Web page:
“It’s harder and harder for us to conceal ourselves as we travel to ‘play the away game’ with our military, and so it makes us more vulnerable and our strategy should adapt to that,” said Eugene Gholz, associate professor of political science and associate director of the Notre Dame International Security Center.
Gholz’s work focuses on issues at the intersection of national security and economic policy. A former Pentagon senior adviser and co-author of two books, Gholz is a proponent of a grand strategy of restraint for the United States. This strategy, he said, “would shift the balance of U.S. intervention away from wealthy and secure parts of the world who could defend themselves … not to be weak or pacifist, but to have a powerful, but not very busy military.”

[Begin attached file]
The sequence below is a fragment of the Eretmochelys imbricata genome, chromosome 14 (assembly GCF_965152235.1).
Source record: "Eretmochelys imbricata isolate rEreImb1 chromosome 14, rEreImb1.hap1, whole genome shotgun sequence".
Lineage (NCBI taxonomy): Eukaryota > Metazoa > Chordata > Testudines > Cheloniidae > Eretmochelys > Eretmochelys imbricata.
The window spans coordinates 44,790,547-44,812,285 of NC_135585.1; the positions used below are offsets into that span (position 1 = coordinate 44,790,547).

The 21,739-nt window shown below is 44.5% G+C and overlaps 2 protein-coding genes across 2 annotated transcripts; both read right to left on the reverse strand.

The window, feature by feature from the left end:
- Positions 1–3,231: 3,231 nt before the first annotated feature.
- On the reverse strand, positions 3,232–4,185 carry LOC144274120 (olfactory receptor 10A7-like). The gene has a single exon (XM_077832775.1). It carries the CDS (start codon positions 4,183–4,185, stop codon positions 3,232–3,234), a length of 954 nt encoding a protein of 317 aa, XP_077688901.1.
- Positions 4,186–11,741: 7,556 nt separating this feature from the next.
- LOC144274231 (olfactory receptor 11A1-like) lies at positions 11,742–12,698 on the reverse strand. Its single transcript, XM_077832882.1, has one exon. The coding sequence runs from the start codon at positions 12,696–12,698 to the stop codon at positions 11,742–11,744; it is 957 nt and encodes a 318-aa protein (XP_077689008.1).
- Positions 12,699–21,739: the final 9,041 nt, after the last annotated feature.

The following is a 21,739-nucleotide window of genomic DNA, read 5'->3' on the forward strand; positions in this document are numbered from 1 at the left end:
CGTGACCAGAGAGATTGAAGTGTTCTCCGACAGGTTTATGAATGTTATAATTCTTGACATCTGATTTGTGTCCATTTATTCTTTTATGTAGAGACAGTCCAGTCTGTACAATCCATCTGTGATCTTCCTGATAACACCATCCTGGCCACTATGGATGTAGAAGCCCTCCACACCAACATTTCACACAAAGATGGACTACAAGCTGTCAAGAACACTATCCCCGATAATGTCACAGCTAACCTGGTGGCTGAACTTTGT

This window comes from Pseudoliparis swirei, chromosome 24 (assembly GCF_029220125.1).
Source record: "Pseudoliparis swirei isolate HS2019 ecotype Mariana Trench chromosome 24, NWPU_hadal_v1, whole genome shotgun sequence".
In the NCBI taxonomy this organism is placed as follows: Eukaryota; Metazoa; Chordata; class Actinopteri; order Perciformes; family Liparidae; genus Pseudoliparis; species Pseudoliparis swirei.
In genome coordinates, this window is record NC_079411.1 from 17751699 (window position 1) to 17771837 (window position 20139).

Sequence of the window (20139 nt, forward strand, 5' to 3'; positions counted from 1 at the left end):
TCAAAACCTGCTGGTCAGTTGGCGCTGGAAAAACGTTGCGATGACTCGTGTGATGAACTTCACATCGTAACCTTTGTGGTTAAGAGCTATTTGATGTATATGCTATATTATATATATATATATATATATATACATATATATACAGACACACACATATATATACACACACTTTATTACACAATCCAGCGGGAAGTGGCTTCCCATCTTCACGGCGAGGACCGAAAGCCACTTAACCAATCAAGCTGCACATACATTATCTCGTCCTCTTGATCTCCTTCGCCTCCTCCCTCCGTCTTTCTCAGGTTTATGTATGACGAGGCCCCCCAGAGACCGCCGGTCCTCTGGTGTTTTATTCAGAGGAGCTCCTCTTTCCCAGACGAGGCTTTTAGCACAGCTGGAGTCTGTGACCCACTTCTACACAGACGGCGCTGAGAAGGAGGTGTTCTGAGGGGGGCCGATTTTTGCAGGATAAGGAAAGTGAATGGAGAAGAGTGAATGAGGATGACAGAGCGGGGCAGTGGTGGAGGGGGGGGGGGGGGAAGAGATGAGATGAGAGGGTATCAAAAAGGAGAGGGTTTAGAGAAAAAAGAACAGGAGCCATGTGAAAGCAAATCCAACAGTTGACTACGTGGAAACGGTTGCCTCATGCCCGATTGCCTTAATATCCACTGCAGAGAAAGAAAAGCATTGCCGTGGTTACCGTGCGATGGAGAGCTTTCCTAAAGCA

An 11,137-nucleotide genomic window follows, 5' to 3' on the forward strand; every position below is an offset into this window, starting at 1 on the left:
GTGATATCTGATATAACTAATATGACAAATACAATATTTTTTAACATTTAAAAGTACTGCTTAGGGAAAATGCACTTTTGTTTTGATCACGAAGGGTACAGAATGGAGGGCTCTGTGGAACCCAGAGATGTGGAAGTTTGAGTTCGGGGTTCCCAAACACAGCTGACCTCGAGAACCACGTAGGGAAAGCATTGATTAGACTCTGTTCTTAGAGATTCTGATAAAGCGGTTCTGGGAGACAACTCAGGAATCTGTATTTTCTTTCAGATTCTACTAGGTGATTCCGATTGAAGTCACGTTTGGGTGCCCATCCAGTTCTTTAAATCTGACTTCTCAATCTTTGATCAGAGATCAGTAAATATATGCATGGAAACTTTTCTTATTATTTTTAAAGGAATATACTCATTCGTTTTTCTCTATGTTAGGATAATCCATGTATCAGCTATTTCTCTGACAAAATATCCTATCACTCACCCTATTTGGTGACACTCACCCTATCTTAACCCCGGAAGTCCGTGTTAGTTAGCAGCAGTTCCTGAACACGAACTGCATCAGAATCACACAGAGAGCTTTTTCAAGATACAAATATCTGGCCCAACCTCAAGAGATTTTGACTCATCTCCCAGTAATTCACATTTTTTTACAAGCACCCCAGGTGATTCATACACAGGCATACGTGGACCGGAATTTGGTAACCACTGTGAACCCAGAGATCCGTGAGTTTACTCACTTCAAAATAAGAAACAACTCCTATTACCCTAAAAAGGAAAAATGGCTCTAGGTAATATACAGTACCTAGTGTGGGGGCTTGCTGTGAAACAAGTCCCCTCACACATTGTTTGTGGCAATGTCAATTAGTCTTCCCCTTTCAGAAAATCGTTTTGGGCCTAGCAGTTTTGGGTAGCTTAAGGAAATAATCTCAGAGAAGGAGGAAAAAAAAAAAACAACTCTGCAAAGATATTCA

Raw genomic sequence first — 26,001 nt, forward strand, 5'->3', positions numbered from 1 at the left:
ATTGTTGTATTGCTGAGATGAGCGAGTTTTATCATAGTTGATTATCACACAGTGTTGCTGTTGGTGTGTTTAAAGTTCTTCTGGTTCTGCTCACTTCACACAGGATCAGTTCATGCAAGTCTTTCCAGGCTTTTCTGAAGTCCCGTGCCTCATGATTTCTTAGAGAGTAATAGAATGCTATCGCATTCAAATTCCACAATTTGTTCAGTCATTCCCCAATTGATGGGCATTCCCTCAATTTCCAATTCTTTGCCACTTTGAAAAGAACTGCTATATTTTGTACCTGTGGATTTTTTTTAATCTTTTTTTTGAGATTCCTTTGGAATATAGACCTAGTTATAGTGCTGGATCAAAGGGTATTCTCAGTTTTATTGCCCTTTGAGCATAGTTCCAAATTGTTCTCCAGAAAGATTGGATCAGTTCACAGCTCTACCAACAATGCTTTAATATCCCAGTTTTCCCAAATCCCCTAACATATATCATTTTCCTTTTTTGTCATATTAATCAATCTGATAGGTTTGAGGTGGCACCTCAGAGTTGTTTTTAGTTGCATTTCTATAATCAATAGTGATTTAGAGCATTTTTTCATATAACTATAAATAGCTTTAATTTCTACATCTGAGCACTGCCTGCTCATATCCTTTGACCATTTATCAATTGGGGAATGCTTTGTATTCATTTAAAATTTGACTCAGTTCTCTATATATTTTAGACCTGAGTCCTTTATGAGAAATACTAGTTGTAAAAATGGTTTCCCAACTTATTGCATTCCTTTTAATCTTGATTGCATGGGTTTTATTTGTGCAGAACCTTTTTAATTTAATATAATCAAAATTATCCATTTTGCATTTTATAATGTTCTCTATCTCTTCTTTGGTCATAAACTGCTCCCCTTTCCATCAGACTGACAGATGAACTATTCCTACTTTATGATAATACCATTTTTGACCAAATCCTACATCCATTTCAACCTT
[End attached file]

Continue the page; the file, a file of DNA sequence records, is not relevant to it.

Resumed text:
Because military capabilities play a key role in shaping U.S. defense strategy, Gholz engages with the defense industry directly to better understand how new technologies might develop.
“You’ve got to go out to the factories, and you’ve got to talk to the companies and understand their concerns, like where does the high-quality steel come from?” said Gholz. “If I didn’t have that interaction, I mean, I would just be lost. I couldn’t do what I do.”
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